# Memory limit hit: optimize code for finding twin primes

I need some help optimizing a Mathematica code so that it'll not max out RAM. Here's the code:

Cell 1

twinPrimesQ[tp_] :=
tp[[1]] + 2 == tp[[2]] && PrimeQ[tp[[1]]] && PrimeQ[tp[[2]]];
primesList[p_] := Module[{out = {Prime[3]}, i},
For[i = 4, Prime[i] <= p, i = i + 1,
out = Append[out, Prime[i]];
];
out
];
testPrime[p_, pl_] :=
Module[{out, found = False, twinPrimes, primeFactors,
primeFactorsPowers, i},
twinPrimes = {
{3 5 prod p - 4, 3 5 prod p - 2},
{3 5 prod p + 2, 3 5 prod p + 4}
};
primeFactors = primesList[p];
primeFactorsPowers = Tuples[Range[0, pl], primeFactors // Length];
For[i = 1, i <= Length[primeFactorsPowers], i = i + 1,
out =
twinPrimes /.
prod -> Product[
primeFactors[[k]]^primeFactorsPowers[[i]][[k]], {k, 1,
primeFactors // Length}];
found = twinPrimesQ[out[[1]]] || twinPrimesQ[out[[2]]];
If[found, Break[]];
];
If[found, out~Select~(twinPrimesQ[#] &) // First, False]
];


Cell 2

testPrime[109, 1]


Cell 3

out = List[]; For[j = 30, j <= 30, j = j + 1,
out = out~
Append~{j, Prime[j], testPrime[Prime[j], 1]}]; out // TableForm


The code returns the first twin prime found that fits {3 5 prod p - 4, 3 5 prod p - 2}, {3 5 prod p + 2, 3 5 prod p + 4} where $p$ is a product of primes between 3 and the first input in cells 2 and 3.

## migrated from math.stackexchange.comFeb 15 '16 at 16:47

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• Where the memory maxes out is when I enter 'testPrime[113, 1] for cell 2, or i = 29, i <= 29 in cell 3 for the 29th prime, 113. I can even have cell 3 run 'i = 4, i <= 28 with no issues, but for some reason it can't do the 29th prime or above without maxing out memory. I'm thinking there may be a way to have it run cell 2 in a fragmented manner where each prime product p is run independently, spits out a true or false for whether it creates a twin prime, then checks the next. Perhaps then a memory limit can be set on each individual fragment? – user3363795 Feb 15 '16 at 15:53
• Here's a link to the Mathematica Notebook: dl.dropboxusercontent.com/u/76769933/TwinPrimes.nb – user3363795 Feb 15 '16 at 16:05
• maybe instead of storing the primes in full form, store n where Prime[n] is the prime you are interested in. – Manuel --Moe-- G Feb 15 '16 at 17:54
• But I think the multiplying out is the memory killer. Just have Prime[n] and Prime[n+1], where Prime[n] + 2 == Prime[n+1], and do division tests using Mod for the list of factors you require – Manuel --Moe-- G Feb 15 '16 at 17:56
• forgive me if I have a poor understanding of what your code does – Manuel --Moe-- G Feb 15 '16 at 17:57

Here is a rewritten version. I hesitate to call it optimised as I suspect there are significant further improvements that could be made.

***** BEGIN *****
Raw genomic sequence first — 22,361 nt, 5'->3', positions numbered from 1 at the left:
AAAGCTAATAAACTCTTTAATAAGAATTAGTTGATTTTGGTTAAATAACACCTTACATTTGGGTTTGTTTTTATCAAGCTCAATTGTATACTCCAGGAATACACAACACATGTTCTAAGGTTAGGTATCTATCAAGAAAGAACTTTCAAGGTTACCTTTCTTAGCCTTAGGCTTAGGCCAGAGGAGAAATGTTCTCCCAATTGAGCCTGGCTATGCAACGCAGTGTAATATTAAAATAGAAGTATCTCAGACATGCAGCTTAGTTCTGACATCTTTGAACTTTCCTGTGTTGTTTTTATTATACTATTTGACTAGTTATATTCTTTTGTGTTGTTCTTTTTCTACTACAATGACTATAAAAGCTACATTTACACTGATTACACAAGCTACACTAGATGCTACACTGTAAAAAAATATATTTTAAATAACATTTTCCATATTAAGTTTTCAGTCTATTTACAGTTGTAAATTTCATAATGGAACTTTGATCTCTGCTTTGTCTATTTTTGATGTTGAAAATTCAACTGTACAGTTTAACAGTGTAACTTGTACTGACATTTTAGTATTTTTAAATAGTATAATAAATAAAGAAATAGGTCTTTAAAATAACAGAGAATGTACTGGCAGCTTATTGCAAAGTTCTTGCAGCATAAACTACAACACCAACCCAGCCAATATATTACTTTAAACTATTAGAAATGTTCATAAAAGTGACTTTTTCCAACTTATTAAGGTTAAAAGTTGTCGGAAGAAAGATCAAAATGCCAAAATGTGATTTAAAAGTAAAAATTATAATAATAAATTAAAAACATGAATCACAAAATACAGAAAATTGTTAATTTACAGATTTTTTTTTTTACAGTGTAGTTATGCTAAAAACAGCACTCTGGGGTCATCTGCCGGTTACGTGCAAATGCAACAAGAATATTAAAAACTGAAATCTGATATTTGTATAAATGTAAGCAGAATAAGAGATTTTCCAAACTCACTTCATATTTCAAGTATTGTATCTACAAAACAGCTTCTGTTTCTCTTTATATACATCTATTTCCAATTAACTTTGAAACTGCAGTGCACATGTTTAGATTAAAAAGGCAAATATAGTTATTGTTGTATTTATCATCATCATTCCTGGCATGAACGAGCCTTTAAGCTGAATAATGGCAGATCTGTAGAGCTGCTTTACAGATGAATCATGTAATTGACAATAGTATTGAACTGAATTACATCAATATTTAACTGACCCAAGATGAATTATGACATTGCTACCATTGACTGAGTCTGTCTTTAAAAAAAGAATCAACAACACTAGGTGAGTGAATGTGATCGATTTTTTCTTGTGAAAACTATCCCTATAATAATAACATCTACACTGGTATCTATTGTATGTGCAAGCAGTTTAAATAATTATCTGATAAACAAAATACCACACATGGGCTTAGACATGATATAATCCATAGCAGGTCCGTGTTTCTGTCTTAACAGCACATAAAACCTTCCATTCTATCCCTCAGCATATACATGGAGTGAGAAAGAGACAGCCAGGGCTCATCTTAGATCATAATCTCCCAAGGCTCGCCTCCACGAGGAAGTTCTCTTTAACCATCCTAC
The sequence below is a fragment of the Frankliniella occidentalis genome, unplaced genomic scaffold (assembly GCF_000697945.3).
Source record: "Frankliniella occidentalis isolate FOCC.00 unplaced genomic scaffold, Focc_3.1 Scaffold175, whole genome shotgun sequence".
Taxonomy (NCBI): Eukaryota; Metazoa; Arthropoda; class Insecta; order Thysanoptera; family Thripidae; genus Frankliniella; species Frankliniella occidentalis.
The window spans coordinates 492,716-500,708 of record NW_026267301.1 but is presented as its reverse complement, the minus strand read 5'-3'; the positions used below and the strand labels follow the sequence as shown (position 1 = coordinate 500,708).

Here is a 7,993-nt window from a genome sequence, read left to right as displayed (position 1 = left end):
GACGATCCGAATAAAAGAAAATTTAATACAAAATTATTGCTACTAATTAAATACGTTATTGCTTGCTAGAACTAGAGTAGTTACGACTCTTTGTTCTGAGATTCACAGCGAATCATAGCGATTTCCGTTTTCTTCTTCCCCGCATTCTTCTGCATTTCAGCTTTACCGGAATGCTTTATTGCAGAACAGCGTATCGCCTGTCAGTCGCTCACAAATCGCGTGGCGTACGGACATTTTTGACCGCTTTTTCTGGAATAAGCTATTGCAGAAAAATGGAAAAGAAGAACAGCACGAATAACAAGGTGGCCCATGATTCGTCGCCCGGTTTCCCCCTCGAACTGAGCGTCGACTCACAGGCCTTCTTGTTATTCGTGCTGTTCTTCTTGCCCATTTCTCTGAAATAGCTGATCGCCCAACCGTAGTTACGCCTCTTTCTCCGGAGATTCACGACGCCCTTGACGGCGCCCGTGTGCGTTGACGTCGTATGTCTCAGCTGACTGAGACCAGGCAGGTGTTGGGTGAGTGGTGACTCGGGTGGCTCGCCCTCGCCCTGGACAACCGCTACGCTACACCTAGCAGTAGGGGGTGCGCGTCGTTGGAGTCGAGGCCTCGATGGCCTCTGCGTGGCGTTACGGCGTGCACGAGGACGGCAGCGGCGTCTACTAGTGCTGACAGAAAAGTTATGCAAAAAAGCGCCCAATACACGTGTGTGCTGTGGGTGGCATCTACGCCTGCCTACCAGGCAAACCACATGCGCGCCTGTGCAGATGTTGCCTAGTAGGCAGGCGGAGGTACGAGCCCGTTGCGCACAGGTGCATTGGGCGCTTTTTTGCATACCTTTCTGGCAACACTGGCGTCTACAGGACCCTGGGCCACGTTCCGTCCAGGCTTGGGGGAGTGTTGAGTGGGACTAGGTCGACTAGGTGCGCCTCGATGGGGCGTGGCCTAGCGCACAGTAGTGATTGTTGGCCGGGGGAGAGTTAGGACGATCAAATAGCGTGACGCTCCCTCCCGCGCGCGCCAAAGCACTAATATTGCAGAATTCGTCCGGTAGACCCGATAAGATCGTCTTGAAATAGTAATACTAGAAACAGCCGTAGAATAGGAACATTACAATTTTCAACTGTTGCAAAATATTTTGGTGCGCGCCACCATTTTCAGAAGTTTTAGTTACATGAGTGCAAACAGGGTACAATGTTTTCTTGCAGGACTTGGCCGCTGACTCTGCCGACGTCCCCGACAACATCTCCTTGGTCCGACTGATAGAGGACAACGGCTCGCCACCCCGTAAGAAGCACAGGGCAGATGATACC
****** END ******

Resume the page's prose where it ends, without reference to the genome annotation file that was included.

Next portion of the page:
The major change is to remove the Tuples bit (which was using all the memory) and replace it with a call to IntegerDigits inside the loop. I also changed the way prod is computed, using the Listable attribute of Power and also replacing Product with Times.

There are a couple of other tweaks, but nothing important for performance. I replaced For with Do. I prefer Throw & Catch over Break, and I added a maximum number of iterations for the loop, to avoid silliness.

I also altered primesList to make use of the Listable attribute of Prime.

twinPrimesQ[{a_, b_}] := a + 2 == b && PrimeQ[a] && PrimeQ[b];

primesList[p_] := Prime@Range[3, PrimePi@p]

testPrime[p_, pl_] :=
Module[{twinPrimes, primeFactors, n, prod, maxiters = 10^7},
twinPrimes = {{3 5 prod p - 4, 3 5 prod p - 2}, {3 5 prod p + 2, 3 5 prod p + 4}};
primeFactors = primesList[p];
n = Length[primeFactors];
Catch[Do[
prod = Times @@ (primeFactors^IntegerDigits[i, pl + 1, n]);
If[twinPrimesQ[#], Throw[#]] & /@ twinPrimes,
{i, Min[(pl + 1)^n - 1, maxiters]}]]];

(* example *)

testPrime[Prime[100], 5]
(* {26993431542303411984765525701, 26993431542303411984765525703} *)

• YOU...ARE...AWESOME! This is sick! If this becomes useful, I'll credit you! – Elem-Teach-w-Bach-n-Math-Ed Feb 16 '16 at 1:26
• Couple thoughts... Elsewhere it's been mentioned, "The product of all twin primes is an even perfect square minus 1. Any factor (prime or not) less than the square root of X^2 - 1 eliminates the composite as a candidate. Furthermore, these factors are usually trivial - that is, they're found long before X. Demonstration: naturalnumbers.org/TwinPrimeCalc.xlsm" Don't know what the code uses to check, but this may be handy. – Elem-Teach-w-Bach-n-Math-Ed Feb 16 '16 at 1:46
• Also, I added this to a cell at the bottom, and look out! 8000 different twin prime pairs all mapped to a single prime! EPIC! dl.dropboxusercontent.com/u/76769933/8000%20twin%20primes.txt – Elem-Teach-w-Bach-n-Math-Ed Feb 16 '16 at 1:48
• Also, how about an option to run a set number of threads each testing a separate prime? – Elem-Teach-w-Bach-n-Math-Ed Feb 16 '16 at 1:56
• One more request... How about another cell at the bottom that would list all matching twin primes for a prime input rather than stopping at the first. – Elem-Teach-w-Bach-n-Math-Ed Feb 16 '16 at 6:13